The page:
Sign up ×
MathOverflow is a question and answer site for professional mathematicians. It's 100% free, no registration required.

It is well-known that the volume of the unit ball in n-space is $\pi^{n/2}\\!/\Gamma(n/2+1)$. Do you know of a proof which explains this formula? Any proof which does not treat the cases n even and n odd separately (like using an explicit expression for $\Gamma(n/2+1)$ in terms of factorials) should be fine.

share|cite|improve this question
Let's reserve soft-question tag for stuff without formulas :) –  Ilya Nikokoshev Nov 19 '09 at 20:26

2 Answers 2

It is easier to take the derivative, and consider the volume of the n-1-sphere (i.e., the "surface area" of the boundary of the ball).

Start with the integral $\int\_{\mathbb{R}^n} e^{-x\_1^2 - ... - x\_n^2} dx\_1 \dots dx\_n$. Fubini's theorem lets you decompose this into a product of 1-dimensional integrals, and you get $\pi^{n/2}$. Since the integrand is spherically symmetric, you can change to the integral $\int\_0^\infty vol(S^{n-1}(r)) e^{-r^2} dr$, where $S^{n-1}(r)$ is the unit n-1-sphere of radius r. The volume of this sphere is $r^{n-1}$ times the volume of the unit sphere, so solving for that, you get $\frac{\pi^{n/2}}{\int_0^\infty r^{n-1} e^{-r^2} dr}$. A change of coordinates (u = r2) in the denominator yields the integral defining $\Gamma(n/2)$.

share|cite|improve this answer

I like to write it as $\omega_n = \frac{\pi^\frac{n}{2}}{\frac{n}{2}!}$ (I've seen $\omega_n$ used both for the measure of the unit ball and for that of its boundary, but eh, I had to attach some name to it for below). I guess using the factorial notation for non-integers isn't too popular, though.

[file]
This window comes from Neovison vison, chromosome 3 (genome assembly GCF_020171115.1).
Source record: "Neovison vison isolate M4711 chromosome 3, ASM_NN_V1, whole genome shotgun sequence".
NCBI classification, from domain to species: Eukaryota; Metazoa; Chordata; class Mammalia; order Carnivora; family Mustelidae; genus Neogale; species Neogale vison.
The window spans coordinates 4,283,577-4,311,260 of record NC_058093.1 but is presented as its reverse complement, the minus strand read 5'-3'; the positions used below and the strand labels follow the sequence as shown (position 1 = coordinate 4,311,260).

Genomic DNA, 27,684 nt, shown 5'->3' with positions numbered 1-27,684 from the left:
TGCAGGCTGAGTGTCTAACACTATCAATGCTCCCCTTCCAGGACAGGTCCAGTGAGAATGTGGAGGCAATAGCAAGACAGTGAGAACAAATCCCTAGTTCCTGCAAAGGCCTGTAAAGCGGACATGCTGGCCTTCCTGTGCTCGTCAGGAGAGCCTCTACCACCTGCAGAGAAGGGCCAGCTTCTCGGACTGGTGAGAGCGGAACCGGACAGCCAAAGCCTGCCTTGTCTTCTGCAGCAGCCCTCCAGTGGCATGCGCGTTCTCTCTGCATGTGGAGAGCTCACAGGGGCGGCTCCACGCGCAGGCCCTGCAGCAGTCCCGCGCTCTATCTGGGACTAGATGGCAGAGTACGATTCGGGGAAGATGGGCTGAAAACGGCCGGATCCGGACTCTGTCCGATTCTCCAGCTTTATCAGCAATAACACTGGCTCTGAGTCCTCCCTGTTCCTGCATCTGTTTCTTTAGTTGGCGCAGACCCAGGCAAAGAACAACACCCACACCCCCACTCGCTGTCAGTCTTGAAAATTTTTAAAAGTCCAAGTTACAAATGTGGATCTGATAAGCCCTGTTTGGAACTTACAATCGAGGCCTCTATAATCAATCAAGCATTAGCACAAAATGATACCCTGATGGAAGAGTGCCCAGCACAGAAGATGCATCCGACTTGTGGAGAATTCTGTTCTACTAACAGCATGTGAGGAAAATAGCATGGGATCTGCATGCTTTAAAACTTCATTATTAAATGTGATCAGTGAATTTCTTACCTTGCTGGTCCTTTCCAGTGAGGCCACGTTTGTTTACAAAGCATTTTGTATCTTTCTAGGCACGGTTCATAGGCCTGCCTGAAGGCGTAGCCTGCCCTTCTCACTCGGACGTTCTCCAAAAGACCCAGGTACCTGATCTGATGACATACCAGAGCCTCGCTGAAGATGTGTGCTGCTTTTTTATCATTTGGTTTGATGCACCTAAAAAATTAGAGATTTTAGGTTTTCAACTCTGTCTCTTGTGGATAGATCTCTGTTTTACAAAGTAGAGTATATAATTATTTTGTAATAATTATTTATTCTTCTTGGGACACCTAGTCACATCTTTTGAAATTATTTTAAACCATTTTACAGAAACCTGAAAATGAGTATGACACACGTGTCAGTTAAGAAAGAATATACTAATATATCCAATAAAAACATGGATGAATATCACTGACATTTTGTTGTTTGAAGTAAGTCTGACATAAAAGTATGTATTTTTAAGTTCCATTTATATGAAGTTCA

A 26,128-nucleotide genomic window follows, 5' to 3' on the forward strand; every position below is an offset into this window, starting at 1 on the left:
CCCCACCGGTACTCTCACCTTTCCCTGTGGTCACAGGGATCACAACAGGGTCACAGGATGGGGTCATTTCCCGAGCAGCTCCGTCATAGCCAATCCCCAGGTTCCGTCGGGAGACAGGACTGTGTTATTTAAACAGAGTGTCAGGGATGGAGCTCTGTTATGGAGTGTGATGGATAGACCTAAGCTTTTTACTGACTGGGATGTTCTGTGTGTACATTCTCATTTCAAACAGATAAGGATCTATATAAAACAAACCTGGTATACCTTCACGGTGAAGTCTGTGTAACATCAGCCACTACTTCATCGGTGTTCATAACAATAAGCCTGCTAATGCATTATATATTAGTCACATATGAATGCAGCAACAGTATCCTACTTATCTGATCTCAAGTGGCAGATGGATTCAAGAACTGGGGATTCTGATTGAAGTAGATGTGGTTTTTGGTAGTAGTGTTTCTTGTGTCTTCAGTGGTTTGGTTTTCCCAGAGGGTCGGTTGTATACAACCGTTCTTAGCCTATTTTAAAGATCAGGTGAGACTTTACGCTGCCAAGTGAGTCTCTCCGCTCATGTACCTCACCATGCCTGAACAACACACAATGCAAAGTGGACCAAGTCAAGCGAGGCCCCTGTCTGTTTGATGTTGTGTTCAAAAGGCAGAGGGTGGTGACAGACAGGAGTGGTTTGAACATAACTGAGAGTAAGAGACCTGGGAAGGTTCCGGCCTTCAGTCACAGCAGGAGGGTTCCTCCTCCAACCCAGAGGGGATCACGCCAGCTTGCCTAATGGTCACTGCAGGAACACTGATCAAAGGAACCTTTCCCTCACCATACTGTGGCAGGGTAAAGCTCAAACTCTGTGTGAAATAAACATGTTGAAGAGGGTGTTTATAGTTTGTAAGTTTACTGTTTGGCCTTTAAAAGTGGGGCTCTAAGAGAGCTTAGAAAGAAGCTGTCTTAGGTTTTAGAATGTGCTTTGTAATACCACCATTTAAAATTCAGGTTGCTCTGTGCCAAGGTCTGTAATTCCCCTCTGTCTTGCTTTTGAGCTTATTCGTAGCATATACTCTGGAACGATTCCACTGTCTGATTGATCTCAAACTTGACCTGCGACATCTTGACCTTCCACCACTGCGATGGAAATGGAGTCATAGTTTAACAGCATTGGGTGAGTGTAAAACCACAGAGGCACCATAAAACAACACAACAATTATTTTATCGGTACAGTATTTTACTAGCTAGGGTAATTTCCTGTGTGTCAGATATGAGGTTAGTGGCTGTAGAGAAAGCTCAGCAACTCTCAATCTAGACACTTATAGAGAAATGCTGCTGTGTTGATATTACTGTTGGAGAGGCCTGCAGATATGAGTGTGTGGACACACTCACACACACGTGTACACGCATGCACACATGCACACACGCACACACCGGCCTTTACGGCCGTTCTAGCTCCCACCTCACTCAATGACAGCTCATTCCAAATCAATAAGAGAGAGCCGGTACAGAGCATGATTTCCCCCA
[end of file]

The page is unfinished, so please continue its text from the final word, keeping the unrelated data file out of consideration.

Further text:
Alternatively, induction. It's true for $n=1$ (since $\Gamma(\frac{3}{2})=\frac{\sqrt{\pi}}{2}$) and $n=2$.

So then:

$\omega_{n+2} = \int_{x_1^2 + \dots + x_{n+2}^2 \leq 1}dx = \int_{x_{n+1}^2+x_{n+2}^2 \leq 1}\int_{x_1^2 + \dots + x_n^2 \leq 1 - (x_{n+1}^2+x_{n+2}^2)}d(x_1,\dots,x_n)d(x_1,x_2).$

Polar coordinates in the plane give us

$\omega_{n+2} = \int_0^{2\pi}\int_0^1\sqrt{1-r^2}^n\omega_n r dr d\phi = 2\pi\omega_n \int_0^1(1-r^2)^{\frac{n}{2}}rdr = \pi\omega_n \int_0^1(1-r^2)^{\frac{n}{2}}2rdr.$

Substitute $s=1-r^2$ and get

$\omega_{n+2} = \pi\omega_n\int_0^1s^\frac{n}{2}ds = \omega_n \frac{2\pi}{n+2} = \frac{\pi^\frac{n}{2}}{\frac{n}{2}!}\frac{2\pi}{n+2} = \frac{\pi^\frac{n+2}{2}}{\frac{n+2}{2}!}.$

share|cite|improve this answer
That's meant to be $d(x_1,\dots,x_n)d(x_{n+1},x_{n+2})$, of course. –  Jakob Katz Nov 19 '09 at 21:07

Your Answer


By posting your answer, you agree to the privacy policy and terms of service.

Not the answer you're looking for? Browse other questions tagged or ask your own question.